How to tell when your child isn’t practicing.

Excellent article that applies to all instruments, and not only to the piano. (And it’s not too long, either!) Click Here to read it!

Not much needs to be added to the article, but I do want to make the dreaded comment: learning music is not always fun.

FUN in music is being able to perform well on pieces you have learned, especially with others. Sometimes you will be frustrated (particularly if you aren’t practicing well), sometimes it will be tedious or irritating, and that’s completely normal! Take a break and do something else, play something different, and then come back to it in a few minutes. A practice session for a beginner should be about 20 minutes of playing (not setting up) and then take a break and come back to it, unless they are making progress and want to practice longer. Some advocate no more than 45 minutes at a sitting (due to the brain’s processing ability). I encourage two 45-minute sessions for advanced students, rather than one hour-and-a-half session.

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Recital Programs!

As a creative person, I do enjoy making an attractive product like a recital program, but sometimes they are a pain. Below you will find a link to purchase some I have created, if you do not want to go through the hassle of making and formatting your own. Right now I have Christmas Lights and Holly Berries. I am considering making a wintery one with snowflakes, so if you are interested in that one please comment below (so I am not wasting time making something nobody wants!) and let me know if you want a half page or a 2 page.

Tips for lovely recital programs:

  1. Keep it Simple. Your program really only needs some sort of outline, maybe a festive image or two (clipart is good for that) to frame the important information. Clutter is distracting from both the performance and the information.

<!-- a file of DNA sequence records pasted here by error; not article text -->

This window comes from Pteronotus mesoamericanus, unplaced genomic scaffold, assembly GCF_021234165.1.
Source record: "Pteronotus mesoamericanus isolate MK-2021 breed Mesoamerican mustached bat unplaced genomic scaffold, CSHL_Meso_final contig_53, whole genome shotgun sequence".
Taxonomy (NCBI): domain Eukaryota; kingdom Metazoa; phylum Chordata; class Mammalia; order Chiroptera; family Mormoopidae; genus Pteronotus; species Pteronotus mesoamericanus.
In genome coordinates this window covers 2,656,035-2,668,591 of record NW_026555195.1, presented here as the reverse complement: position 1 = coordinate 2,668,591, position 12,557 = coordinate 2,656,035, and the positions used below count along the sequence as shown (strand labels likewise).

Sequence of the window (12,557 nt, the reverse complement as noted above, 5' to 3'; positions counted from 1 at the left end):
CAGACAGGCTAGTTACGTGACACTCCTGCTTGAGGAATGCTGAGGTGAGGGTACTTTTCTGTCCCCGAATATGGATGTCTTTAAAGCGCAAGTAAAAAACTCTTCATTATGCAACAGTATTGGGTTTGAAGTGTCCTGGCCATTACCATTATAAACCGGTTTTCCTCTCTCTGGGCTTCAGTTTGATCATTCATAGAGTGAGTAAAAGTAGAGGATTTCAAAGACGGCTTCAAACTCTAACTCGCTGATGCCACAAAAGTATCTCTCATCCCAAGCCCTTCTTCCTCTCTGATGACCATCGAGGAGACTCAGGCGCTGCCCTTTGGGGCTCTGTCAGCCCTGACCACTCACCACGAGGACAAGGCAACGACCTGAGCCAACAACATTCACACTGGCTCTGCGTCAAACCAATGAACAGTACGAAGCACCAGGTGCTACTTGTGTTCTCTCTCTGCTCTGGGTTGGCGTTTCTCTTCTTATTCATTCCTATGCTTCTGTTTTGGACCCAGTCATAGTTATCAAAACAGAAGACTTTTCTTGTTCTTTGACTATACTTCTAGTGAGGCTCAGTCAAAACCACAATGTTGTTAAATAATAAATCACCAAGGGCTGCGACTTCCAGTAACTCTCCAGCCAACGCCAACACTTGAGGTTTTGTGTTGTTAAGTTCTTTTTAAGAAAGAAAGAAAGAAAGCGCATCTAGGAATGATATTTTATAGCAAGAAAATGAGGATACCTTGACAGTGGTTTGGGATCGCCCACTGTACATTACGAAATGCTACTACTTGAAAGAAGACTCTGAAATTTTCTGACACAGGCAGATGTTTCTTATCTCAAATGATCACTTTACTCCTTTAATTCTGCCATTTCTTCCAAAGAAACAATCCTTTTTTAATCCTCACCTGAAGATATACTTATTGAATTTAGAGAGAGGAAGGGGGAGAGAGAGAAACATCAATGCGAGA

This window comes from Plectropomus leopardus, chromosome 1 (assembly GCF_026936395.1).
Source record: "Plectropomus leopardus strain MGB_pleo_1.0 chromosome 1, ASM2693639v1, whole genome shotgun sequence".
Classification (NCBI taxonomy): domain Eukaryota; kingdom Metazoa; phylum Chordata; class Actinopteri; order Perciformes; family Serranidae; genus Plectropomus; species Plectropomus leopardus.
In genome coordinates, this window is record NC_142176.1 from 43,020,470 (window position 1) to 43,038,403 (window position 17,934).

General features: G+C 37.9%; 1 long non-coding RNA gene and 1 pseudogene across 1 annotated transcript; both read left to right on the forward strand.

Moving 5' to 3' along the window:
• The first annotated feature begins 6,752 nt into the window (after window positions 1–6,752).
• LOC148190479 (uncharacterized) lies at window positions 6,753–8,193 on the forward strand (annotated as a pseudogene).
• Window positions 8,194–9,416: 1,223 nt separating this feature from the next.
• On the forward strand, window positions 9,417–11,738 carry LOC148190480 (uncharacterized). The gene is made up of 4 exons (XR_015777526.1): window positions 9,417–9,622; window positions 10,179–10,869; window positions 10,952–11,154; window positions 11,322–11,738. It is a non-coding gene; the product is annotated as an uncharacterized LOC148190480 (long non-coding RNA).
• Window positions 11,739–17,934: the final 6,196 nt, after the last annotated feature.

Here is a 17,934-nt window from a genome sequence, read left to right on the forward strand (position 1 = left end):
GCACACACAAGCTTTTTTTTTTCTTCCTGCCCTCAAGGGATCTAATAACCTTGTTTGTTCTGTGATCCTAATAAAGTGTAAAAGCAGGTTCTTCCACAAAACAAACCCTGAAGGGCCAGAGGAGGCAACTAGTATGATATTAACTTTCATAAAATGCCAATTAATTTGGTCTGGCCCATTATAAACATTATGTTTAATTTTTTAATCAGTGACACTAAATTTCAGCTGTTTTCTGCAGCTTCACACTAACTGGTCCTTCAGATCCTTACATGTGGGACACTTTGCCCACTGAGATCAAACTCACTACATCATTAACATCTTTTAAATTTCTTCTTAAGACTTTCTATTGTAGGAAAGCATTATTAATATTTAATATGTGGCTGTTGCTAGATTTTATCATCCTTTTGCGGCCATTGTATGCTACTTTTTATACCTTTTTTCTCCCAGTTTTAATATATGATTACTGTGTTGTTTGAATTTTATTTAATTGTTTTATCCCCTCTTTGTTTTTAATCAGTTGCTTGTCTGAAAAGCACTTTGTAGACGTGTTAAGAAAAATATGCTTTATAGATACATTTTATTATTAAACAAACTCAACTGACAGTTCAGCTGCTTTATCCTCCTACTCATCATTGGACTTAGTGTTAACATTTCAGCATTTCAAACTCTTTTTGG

2. Write Minimally. All that’s really necessary to include in the program is the title of the recital, date, location, and then the names of the students along with their piece titles, and their instrument. Any other information like “Thank you for coming!” can be stated in your introduction at the recital. If you want to include a website link, make it small across the bottom. You can see how I organize my student’s names in the samples below.
  3. Make it Pretty. The program will be a keepsake for many students, and I personally prefer it to handing out certificates. (I give them commemorative buttons instead of trophies or whatever.) The program should have color representative of whatever season or theme the recital reflects.
  4. Small is Ok. It’s just fine to use a half sheet recital program. It is, in some ways, easier for a parent to store these in a shoe box, and cuts down on costs for you. Simply print the front at home, flip it and put it back into your printer so it prints on the other side, cut it, and you’re done! (Test this before doing the whole batch!)
  5. Charge a Fee. Some teachers charge a small recital fee, $5 or less per family, to assist with printing and the coffee you’ll need to keep the creative juices flowing.
  6. Optional. You could also include age, grade, number of years playing, how many recitals performed, etc. I have two students performing on their birthday this year and I put a cute little Christmas light bulb next to their name.
  7. My Recital Programs. Here are the programs I created.
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Colorful Clef Mnemonics

I know what some of you will say: “Don’t use mnemonics! It’s terrible!”

While I do try to get students to memorize each note, or at least one starting note, sometimes a student needs the mnemonic to help them remember. (Every kid is different, right? Differentiated instruction?) When you’re in a classroom full of kids, sometimes having the mnemonic on the wall is helpful and saves time for everyone. I hope you will enjoy these mnemonic devices, complete with colors and the clef letter on the clef!

Editable versions are available, but not yet posted on TpT. Feel free to email me through TpT to get the editable version, after purchasing the original.

https://www.teacherspayteachers.com/Product/Colorful-Clef-Mnemonic-Signs-Editable-version-available-3459617

Posted in Teaching Band, Teaching Chorus, Teaching Elementary, Teaching Guitar, Teaching Musical Theatre, Teaching Orchestra, Teaching Other Music Classes, Teaching Piano, Teaching Private Lessons | Tagged , , , , , , , , , , , , , , , , , , , | Leave a comment

Recital Tips (gifts!)